The UK now allows in some cane sugar, free of duty, to compete with domestic production of sugar from beet. OK, that’s good, that’s what we want to be happening. Well, except those producing beet to make sugar from of course:
At the end of last year, the Trade Secretary, Liz Truss, moved to unilaterally allow 260,000 tonnes of raw cane sugar to enter the UK in 2021. British Sugar says this is effectively a subsidy to its Docklands nemesis, which was sold by Tate & Lyle to US group American Sugar Refining in 2010.
“I don’t understand why they’ve singled out this one American company for special treatment,” says Paul Kenward, managing director of British Sugar.
They haven’t. Tate is the only refiner of cane sugar in the UK. So, the effect of the waiver is to free the import of cane derived sugar.
The effect of which:
The battle highlights a key challenge for the Government: does it believe in protecting British farmers and production, or fighting for an idealised free market? It is also a personal headache for Truss as Europe’s biggest beet refining factory is in her constituency.
Britain will gradually drop tariffs on Australian cane sugar imports after striking an outline deal with Canberra earlier this year. Critics of the tariff reductions warn further deals in that model could feed through to cheap cane sugar imports that would undercut English beet farmers.
Yes, to undercut British production.
Run this around the other way. The restrictions – tariffs, quotas – mean consumers have to pay more for their sugar. To keep those British producers in business. That’s the point of them. The point of removing the tariffs is to make life cheaper – therefore better – for British consumers.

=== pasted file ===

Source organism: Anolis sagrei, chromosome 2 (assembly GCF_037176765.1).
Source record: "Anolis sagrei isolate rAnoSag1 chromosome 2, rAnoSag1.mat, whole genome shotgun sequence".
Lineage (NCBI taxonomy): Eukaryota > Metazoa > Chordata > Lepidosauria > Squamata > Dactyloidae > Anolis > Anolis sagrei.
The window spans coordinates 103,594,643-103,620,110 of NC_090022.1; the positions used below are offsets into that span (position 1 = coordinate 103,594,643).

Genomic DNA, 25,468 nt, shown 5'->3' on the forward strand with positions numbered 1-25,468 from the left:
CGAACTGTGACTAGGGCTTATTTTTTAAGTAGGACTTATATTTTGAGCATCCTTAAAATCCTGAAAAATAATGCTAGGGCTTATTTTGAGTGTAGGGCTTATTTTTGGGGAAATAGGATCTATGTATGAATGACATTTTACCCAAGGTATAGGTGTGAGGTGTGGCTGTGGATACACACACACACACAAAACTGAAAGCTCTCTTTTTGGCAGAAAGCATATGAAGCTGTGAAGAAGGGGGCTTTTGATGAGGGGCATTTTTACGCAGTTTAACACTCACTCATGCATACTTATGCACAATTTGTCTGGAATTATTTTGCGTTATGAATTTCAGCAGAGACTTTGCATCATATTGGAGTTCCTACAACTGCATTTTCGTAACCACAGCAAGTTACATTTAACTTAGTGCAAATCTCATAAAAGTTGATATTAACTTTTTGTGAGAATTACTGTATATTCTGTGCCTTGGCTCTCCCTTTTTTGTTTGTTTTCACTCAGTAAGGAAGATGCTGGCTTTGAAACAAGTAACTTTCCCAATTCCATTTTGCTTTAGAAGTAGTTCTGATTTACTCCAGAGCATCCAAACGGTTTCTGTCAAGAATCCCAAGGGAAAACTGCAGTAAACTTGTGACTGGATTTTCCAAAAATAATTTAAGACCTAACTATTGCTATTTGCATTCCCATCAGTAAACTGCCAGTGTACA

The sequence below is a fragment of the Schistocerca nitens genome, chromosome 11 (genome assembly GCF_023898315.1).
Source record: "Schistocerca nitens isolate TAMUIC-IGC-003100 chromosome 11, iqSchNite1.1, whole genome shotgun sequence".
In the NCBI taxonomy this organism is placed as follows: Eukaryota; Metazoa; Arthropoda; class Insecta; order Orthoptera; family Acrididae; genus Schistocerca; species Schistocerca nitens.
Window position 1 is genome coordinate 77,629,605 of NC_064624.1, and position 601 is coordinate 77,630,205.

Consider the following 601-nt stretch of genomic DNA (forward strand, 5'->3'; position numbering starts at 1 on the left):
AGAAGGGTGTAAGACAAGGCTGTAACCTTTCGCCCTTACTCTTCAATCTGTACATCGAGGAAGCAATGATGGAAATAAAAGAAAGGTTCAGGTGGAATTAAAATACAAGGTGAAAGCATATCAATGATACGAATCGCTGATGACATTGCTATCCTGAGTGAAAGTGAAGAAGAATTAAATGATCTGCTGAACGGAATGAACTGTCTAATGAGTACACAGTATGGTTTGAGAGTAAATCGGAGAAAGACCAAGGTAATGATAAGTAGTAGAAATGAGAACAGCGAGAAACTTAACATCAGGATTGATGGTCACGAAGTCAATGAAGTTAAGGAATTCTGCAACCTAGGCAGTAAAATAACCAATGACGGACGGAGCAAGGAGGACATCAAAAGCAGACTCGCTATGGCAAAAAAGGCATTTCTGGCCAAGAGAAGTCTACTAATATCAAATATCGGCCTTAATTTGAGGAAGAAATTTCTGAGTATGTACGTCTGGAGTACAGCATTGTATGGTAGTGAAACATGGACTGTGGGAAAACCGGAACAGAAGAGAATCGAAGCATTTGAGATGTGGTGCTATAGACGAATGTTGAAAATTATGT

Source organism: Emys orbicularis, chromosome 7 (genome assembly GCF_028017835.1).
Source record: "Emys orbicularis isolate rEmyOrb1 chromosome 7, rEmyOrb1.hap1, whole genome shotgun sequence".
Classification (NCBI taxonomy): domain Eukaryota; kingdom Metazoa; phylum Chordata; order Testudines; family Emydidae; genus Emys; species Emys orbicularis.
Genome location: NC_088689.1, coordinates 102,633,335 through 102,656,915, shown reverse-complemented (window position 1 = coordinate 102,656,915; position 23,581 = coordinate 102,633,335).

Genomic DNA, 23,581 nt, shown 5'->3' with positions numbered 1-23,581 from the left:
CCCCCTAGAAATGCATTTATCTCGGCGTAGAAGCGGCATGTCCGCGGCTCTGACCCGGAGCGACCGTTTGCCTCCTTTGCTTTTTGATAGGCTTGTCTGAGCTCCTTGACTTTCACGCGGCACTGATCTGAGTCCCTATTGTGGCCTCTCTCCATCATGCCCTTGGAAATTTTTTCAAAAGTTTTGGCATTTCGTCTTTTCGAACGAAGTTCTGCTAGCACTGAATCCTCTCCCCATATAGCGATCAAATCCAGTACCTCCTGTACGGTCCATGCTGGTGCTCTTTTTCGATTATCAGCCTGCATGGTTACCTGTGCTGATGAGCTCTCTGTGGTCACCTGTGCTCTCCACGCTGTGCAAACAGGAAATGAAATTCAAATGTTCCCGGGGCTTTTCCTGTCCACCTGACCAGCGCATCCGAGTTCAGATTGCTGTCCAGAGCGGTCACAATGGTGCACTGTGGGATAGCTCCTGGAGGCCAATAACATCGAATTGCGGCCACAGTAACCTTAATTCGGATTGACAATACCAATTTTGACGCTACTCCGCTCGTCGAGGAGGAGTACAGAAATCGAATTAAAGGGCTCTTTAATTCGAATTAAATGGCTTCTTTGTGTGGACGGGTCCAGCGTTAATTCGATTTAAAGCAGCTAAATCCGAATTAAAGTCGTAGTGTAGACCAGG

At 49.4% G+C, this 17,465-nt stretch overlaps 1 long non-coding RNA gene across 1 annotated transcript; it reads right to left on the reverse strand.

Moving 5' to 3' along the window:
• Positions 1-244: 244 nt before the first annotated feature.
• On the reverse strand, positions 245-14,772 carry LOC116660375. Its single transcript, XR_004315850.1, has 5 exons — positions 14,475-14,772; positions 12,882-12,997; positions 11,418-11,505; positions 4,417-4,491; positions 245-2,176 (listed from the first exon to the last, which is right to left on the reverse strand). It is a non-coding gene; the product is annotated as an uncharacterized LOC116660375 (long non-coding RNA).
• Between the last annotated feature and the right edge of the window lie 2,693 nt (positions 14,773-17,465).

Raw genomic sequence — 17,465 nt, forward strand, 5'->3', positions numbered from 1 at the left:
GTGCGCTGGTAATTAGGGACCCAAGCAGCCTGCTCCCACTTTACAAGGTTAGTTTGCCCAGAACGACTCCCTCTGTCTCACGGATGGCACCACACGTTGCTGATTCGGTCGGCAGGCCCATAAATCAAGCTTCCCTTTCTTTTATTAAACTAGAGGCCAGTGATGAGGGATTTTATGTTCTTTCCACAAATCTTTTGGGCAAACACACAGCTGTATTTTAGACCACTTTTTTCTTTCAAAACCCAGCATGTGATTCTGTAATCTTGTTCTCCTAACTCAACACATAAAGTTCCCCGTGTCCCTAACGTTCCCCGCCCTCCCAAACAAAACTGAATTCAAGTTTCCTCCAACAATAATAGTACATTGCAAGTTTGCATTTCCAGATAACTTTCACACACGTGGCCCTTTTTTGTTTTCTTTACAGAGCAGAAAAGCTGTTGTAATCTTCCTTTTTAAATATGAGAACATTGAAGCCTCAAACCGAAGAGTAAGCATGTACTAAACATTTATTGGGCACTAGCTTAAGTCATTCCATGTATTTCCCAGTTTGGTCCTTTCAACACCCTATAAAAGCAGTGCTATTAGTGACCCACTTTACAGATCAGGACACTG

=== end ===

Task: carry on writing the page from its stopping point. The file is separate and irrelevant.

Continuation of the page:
“What happened in 2020 is very raw and sore with the growers,” says Michael Sly, chairman of the National Farmers Union (NFU) sugar board.
British Sugar insists an improved deal will be reached, but it’s a fall from grace for beet, which has a strong history of price and production regulation that used to make it among the closest thing farmers had to a safe bet.
A process of deregulation under the EU, and the UK’s post-Brexit trajectory, mean it is exposed like never before.
Now, farmers seem less certain, with many considering walking away from beet entirely. People are “very seriously questioning whether it’s got a place on the farm at all,” says Clarke.
Yep, that’s the very point. If beet sugar is uncompetitive against cane – it is – then we’d like British farmers to be growing something else and we get our sugar from cane. So, folks moving out of beet farming is the express point of removing the tariffs. This is why we’re doing it, it is not a mistake.
But there’s always one, isn’t there?
British Sugar, for its part, insists it is not afraid of a fair fight.
“I already compete on a tariff-free basis with sugar from France, from Germany, from the Netherlands, which is incredibly efficient,” says Kenward. “I have no fear about that – I’m happy to compete. The only bits that do cause me concern are those bits of the market which are distorted.”
No, we’ve just removed a distortion.
But rather more importantly. Competition comes from different ways of doing things, not just among those doing the same thing. That competition from the Netherlands etc is competition from other beet farmers and processors. “I’ll compete with them but not the others” is akin to the horse breeder insisting that he’s fine with the variance of genetics but he bain’t holding with them damn cars for moving people around.
Sigh. This being, of course, the way the world progresses, better technologies replacing worse…..